Cellular Automaton (CA) consists of a regular grid cells of which states change according to simple repetitive rules regulated by their contiguous and adjacent cells, which often expresses an unexpected complexity. Thus, CA is one of the major techniques to imitate and/or assess complex behaviors of natural systems. CA can be applied to physical and biological phenomena, such as turbulence in fluid, patterns of biological growth, and wildfire, and also some human-induced phenomena such as urban growth that is the main target of this review. In 1970s, cellular approach was initially adopted in geography, showing the clue to the urban growth application. To overcome the limitation or constraints the conventional standard cell-space models inherently include, alternative formulations were theoretically proposed in 1980s. And the pioneering work applied to realistic cities was conducted in 1990s. Subsequently, numerous models have been presented by relaxing original rules to express reality and by introducing some additional techniques such as geographical information system and system dynamics, thus far. This paper reviews 87 published cellular automata studies on urban growth simulations, urban land use change assessments, urban planning and related information from 18 countries, and examines the characteristics of each relaxation method. In addition, the scale problems are frequently discussed in the validation of the CA model is addressed.
LysR-type transcriptional regulators (LTTRs) comprise one of the largest families of transcriptional regulators in bacteria and control gene expression of various types of metabolic, virulence and physiological functions. LTTRs typically form homotetramers and require an inducer molecule(s) to activate the transcription of target genes. The N-terminal region of LTTRs contains a DNA-binding domain (DBD) with the winged helix-turn-helix motif that specifically binds the promoter region of target genes. The C-terminal region of LTTRs is connected to the DBD by a linker helix and forms the regulatory domain (RD) that contains a binding pocket for inducer molecules. Crystal structures of several LTTR family members together with their biochemical analyses have provided a potential mechanism for the initial process of transcriptional activation by LTTRs. First, helix α3 of the winged helix-turn-helix motif in DBD is supposed to distinguish the recognition binding site (RBS) in the promoter region, resulting in complex formation through interactions between two DBDs in the tetrameric LTTR and RBS. Formation of this complex seems to enable interactions between the other two DBDs in the LTTR tetramer and the activation binding site (ABS) in the promoter region. The binding of the tetrameric LTTR to both the RBS and ABS causes the promoter DNA to adopt a bent structure because the four DBDs in the tetrameric LTTR are arranged in a V-shaped manner at the bottom of the LTTR. Interaction of an inducer molecule(s) with the RD seems to cause a quaternary structural change of the LTTR that relaxes the bending angle of the promoter DNA with a concomitant shift of the bound DBDs at the ABS. These events facilitate recruitment of RNA polymerase to its binding site in the promoter region, which overlaps with the ABS for LTTR.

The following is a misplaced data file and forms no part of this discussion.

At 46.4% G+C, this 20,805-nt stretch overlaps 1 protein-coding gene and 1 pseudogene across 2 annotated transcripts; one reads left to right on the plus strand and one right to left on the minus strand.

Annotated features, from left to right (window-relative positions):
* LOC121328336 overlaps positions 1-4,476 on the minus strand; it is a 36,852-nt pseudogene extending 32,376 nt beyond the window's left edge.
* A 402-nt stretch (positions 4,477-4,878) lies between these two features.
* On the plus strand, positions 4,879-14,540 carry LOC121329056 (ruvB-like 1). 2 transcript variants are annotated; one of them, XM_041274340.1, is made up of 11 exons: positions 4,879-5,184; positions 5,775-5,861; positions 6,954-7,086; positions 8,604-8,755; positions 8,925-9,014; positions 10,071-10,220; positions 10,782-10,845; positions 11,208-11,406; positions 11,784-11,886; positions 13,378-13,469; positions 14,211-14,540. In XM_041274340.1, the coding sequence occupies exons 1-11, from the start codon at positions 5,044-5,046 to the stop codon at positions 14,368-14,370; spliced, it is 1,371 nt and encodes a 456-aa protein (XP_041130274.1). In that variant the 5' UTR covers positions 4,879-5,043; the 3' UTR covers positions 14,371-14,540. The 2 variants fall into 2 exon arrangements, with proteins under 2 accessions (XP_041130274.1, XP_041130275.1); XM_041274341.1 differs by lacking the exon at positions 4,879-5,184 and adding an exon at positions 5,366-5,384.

Water resource management on a watershed-scale becomes crucial to cope with expected water shortage in the future. One of the key factors in water resource management is forest management, since forest cover changes have large impacts on hydrological processes on watershed scale. Afforestation, forest thinning, clear-cutting and tree species conversion are the most common techniques of forest cover managements. Though it is essential for water resource management, how the forest cover management impacts on hydrological processes has not been systematically understood. Thus, we reviewed the effects of the above four technics in forest cover management on the runoff characteristics from various watersheds in the world. Afforestation is not suitable for countries with a little precipitation because mature forests can reduce much amount of runoff. On the other hands, planting trees in the upland part of the catchment can reduce the flood risk in the downstream area. Thinning and clear cutting can increase the amount of runoff, but at the same time, can decrease the water quality of streamflow. Converting natural/secondary forests to a single plant forest strongly decreases the total amount of runoff. The broadleaf deciduous can produce higher annual runoff but control flood discharge than evergreen coniferous forest. To replace pine trees with eucalyptus for forest plantation has a positive effect on the total amount of timber that can be produced but has a huge impact in decreasing water resource, because of high water consumption of eucalyptus for its growing up fast.